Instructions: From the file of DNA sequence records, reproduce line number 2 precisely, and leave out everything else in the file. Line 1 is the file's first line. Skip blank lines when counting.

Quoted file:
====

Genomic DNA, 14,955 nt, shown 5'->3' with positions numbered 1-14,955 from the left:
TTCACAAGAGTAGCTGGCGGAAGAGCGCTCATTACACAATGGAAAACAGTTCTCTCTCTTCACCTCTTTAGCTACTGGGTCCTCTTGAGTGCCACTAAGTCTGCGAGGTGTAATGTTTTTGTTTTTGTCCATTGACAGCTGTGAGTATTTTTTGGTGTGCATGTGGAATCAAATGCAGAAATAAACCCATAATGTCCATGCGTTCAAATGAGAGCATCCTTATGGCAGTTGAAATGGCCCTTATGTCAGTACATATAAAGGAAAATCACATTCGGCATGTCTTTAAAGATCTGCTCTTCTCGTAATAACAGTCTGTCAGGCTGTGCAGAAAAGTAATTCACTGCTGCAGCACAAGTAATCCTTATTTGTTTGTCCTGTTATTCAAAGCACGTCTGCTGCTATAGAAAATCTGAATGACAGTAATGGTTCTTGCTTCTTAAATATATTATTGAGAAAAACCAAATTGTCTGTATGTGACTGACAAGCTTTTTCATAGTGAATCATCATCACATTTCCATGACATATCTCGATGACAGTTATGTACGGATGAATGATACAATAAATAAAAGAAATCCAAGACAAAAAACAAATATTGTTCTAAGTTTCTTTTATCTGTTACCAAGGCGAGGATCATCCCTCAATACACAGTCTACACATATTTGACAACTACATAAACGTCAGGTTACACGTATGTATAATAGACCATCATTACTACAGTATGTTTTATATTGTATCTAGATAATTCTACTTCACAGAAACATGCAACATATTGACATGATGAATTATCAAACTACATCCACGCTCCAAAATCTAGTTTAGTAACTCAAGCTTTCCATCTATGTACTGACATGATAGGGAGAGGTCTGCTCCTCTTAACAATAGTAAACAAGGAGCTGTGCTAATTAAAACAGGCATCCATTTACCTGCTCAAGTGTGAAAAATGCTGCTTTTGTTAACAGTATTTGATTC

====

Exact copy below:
TTCACAAGAGTAGCTGGCGGAAGAGCGCTCATTACACAATGGAAAACAGTTCTCTCTCTTCACCTCTTTAGCTACTGGGTCCTCTTGAGTGCCACTAAGTCTGCGAGGTGTAATGTTTTTGTTTTTGTCCATTGACAGCTGTGAGTATTTTTTGGTGTGCATGTGGAATCAAATGCAGAAATAAACCCATAATGTCCATGCGTTCAAATGAGAGCATCCTTATGGCAGTTGAAATGGCCCTTATGTCAGTACATATAAAGGAAAATCACATTCGGCATGTCTTTAAAGATCTGCTCTTCTCGTAATAACAGTCTGTCAGGCTGTGCAGAAAAGTAATTCACTGCTGCAGCACAAGTAATCCTTATTTGTTTGTCCTGTTATTCAAAGCACGTCTGCTGCTATAGAAAATCTGAATGACAGTAATGGTTCTTGCTTCTTAAATATATTATTGAGAAAAACCAAATTGTCTGTATGTGACTGACAAGCTTTTTCATAGTGAATCATCATCACATTTCCATGACATATCTCGATGACAGTTATGTACGGATGAATGATACAATAAATAAAAGAAATCCAAGACAAAAAACAAATATTGTTCTAAGTTTCTTTTATCTGTTACCAAGGCGAGGATCATCCCTCAATACACAGTCTACACATATTTGACAACTACATAAACGTCAGGTTACACGTATGTATAATAGACCATCATTACTACAGTATGTTTTATATTGTATCTAGATAATTCTACTTCACAGAAACATGCAACATATTGACATGATGAATTATCAAACTACATCCACGCTCCAAAATCTAGTTTAGTAACTCAAGCTTTCCATCTATGTACTGACATGATAGGGAGAGGTCTGCTCCTCTTAACAATAGTAAACAAGGAGCTGTGCTAATTAAAACAGGCATCCATTTACCTGCTCAAGTGTGAAAAATGCTGCTTTTGTTAACAGTATTTGATTC